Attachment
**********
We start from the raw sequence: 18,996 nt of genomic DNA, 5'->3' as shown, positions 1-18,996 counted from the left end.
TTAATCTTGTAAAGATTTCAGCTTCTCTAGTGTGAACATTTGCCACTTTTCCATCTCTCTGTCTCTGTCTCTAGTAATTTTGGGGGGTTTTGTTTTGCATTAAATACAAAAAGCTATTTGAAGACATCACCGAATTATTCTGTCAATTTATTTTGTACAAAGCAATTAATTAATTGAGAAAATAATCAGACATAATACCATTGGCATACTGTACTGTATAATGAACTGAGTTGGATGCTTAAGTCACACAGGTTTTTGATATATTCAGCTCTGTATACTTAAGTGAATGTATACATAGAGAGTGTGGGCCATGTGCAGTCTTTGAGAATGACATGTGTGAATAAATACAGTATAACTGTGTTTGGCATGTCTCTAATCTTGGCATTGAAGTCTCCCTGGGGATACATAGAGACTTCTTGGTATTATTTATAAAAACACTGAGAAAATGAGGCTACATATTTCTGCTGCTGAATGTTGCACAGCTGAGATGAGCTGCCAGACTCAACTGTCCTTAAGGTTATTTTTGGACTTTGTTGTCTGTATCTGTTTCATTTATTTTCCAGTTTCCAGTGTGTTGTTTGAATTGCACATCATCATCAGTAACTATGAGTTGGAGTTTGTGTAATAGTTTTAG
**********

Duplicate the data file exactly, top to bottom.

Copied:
We start from the raw sequence: 18,996 nt of genomic DNA, 5'->3' as shown, positions 1-18,996 counted from the left end.
TTAATCTTGTAAAGATTTCAGCTTCTCTAGTGTGAACATTTGCCACTTTTCCATCTCTCTGTCTCTGTCTCTAGTAATTTTGGGGGGTTTTGTTTTGCATTAAATACAAAAAGCTATTTGAAGACATCACCGAATTATTCTGTCAATTTATTTTGTACAAAGCAATTAATTAATTGAGAAAATAATCAGACATAATACCATTGGCATACTGTACTGTATAATGAACTGAGTTGGATGCTTAAGTCACACAGGTTTTTGATATATTCAGCTCTGTATACTTAAGTGAATGTATACATAGAGAGTGTGGGCCATGTGCAGTCTTTGAGAATGACATGTGTGAATAAATACAGTATAACTGTGTTTGGCATGTCTCTAATCTTGGCATTGAAGTCTCCCTGGGGATACATAGAGACTTCTTGGTATTATTTATAAAAACACTGAGAAAATGAGGCTACATATTTCTGCTGCTGAATGTTGCACAGCTGAGATGAGCTGCCAGACTCAACTGTCCTTAAGGTTATTTTTGGACTTTGTTGTCTGTATCTGTTTCATTTATTTTCCAGTTTCCAGTGTGTTGTTTGAATTGCACATCATCATCAGTAACTATGAGTTGGAGTTTGTGTAATAGTTTTAG